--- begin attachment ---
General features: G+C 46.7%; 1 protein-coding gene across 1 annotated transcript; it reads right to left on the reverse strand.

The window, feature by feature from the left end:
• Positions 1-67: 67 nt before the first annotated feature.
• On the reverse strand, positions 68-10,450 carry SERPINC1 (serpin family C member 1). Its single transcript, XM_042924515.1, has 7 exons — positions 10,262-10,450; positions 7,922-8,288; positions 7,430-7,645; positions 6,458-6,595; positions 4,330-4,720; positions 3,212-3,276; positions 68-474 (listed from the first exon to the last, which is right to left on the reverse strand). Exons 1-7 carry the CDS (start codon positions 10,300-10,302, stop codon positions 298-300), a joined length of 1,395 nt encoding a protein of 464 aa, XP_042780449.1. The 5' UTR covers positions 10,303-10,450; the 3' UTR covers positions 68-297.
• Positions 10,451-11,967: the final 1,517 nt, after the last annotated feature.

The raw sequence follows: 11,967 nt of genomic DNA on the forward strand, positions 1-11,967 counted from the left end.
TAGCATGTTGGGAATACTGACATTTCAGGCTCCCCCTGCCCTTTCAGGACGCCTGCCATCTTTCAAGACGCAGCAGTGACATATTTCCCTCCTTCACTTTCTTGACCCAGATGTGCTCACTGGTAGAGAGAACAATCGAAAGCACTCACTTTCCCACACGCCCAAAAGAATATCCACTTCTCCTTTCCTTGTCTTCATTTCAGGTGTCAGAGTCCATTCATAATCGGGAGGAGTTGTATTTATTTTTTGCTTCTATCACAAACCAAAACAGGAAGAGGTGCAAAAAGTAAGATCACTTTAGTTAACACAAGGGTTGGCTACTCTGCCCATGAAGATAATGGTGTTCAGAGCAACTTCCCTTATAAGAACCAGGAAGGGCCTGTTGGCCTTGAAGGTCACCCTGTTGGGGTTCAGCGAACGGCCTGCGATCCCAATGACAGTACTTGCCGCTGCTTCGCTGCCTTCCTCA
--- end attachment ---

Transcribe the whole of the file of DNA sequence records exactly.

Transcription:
General features: G+C 46.7%; 1 protein-coding gene across 1 annotated transcript; it reads right to left on the reverse strand.

The window, feature by feature from the left end:
• Positions 1-67: 67 nt before the first annotated feature.
• On the reverse strand, positions 68-10,450 carry SERPINC1 (serpin family C member 1). Its single transcript, XM_042924515.1, has 7 exons — positions 10,262-10,450; positions 7,922-8,288; positions 7,430-7,645; positions 6,458-6,595; positions 4,330-4,720; positions 3,212-3,276; positions 68-474 (listed from the first exon to the last, which is right to left on the reverse strand). Exons 1-7 carry the CDS (start codon positions 10,300-10,302, stop codon positions 298-300), a joined length of 1,395 nt encoding a protein of 464 aa, XP_042780449.1. The 5' UTR covers positions 10,303-10,450; the 3' UTR covers positions 68-297.
• Positions 10,451-11,967: the final 1,517 nt, after the last annotated feature.

The raw sequence follows: 11,967 nt of genomic DNA on the forward strand, positions 1-11,967 counted from the left end.
TAGCATGTTGGGAATACTGACATTTCAGGCTCCCCCTGCCCTTTCAGGACGCCTGCCATCTTTCAAGACGCAGCAGTGACATATTTCCCTCCTTCACTTTCTTGACCCAGATGTGCTCACTGGTAGAGAGAACAATCGAAAGCACTCACTTTCCCACACGCCCAAAAGAATATCCACTTCTCCTTTCCTTGTCTTCATTTCAGGTGTCAGAGTCCATTCATAATCGGGAGGAGTTGTATTTATTTTTTGCTTCTATCACAAACCAAAACAGGAAGAGGTGCAAAAAGTAAGATCACTTTAGTTAACACAAGGGTTGGCTACTCTGCCCATGAAGATAATGGTGTTCAGAGCAACTTCCCTTATAAGAACCAGGAAGGGCCTGTTGGCCTTGAAGGTCACCCTGTTGGGGTTCAGCGAACGGCCTGCGATCCCAATGACAGTACTTGCCGCTGCTTCGCTGCCTTCCTCA